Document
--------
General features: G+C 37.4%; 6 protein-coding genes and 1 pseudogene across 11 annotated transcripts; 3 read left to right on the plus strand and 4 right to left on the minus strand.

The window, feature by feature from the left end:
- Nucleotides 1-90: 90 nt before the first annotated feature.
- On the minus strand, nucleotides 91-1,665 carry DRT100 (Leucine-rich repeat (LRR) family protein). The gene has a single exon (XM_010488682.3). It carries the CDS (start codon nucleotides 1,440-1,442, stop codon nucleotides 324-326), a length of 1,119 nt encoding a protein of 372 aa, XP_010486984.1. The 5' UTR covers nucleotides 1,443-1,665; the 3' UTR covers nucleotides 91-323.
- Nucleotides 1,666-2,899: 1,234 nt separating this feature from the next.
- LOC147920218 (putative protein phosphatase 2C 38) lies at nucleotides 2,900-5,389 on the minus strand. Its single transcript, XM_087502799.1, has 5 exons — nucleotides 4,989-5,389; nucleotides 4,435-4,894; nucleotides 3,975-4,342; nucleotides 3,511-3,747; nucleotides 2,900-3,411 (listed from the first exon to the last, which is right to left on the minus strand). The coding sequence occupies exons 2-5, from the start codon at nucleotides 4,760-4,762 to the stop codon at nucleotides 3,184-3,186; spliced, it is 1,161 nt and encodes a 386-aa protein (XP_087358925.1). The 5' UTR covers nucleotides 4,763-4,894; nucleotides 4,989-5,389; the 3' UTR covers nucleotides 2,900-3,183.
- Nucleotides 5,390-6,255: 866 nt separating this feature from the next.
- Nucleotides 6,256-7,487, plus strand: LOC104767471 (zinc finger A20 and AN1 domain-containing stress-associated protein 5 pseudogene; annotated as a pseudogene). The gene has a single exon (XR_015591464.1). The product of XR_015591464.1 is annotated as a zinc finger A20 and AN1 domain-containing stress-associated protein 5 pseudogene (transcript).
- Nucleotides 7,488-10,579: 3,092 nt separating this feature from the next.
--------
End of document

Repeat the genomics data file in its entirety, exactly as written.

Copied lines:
General features: G+C 37.4%; 6 protein-coding genes and 1 pseudogene across 11 annotated transcripts; 3 read left to right on the plus strand and 4 right to left on the minus strand.

The window, feature by feature from the left end:
- Nucleotides 1-90: 90 nt before the first annotated feature.
- On the minus strand, nucleotides 91-1,665 carry DRT100 (Leucine-rich repeat (LRR) family protein). The gene has a single exon (XM_010488682.3). It carries the CDS (start codon nucleotides 1,440-1,442, stop codon nucleotides 324-326), a length of 1,119 nt encoding a protein of 372 aa, XP_010486984.1. The 5' UTR covers nucleotides 1,443-1,665; the 3' UTR covers nucleotides 91-323.
- Nucleotides 1,666-2,899: 1,234 nt separating this feature from the next.
- LOC147920218 (putative protein phosphatase 2C 38) lies at nucleotides 2,900-5,389 on the minus strand. Its single transcript, XM_087502799.1, has 5 exons — nucleotides 4,989-5,389; nucleotides 4,435-4,894; nucleotides 3,975-4,342; nucleotides 3,511-3,747; nucleotides 2,900-3,411 (listed from the first exon to the last, which is right to left on the minus strand). The coding sequence occupies exons 2-5, from the start codon at nucleotides 4,760-4,762 to the stop codon at nucleotides 3,184-3,186; spliced, it is 1,161 nt and encodes a 386-aa protein (XP_087358925.1). The 5' UTR covers nucleotides 4,763-4,894; nucleotides 4,989-5,389; the 3' UTR covers nucleotides 2,900-3,183.
- Nucleotides 5,390-6,255: 866 nt separating this feature from the next.
- Nucleotides 6,256-7,487, plus strand: LOC104767471 (zinc finger A20 and AN1 domain-containing stress-associated protein 5 pseudogene; annotated as a pseudogene). The gene has a single exon (XR_015591464.1). The product of XR_015591464.1 is annotated as a zinc finger A20 and AN1 domain-containing stress-associated protein 5 pseudogene (transcript).
- Nucleotides 7,488-10,579: 3,092 nt separating this feature from the next.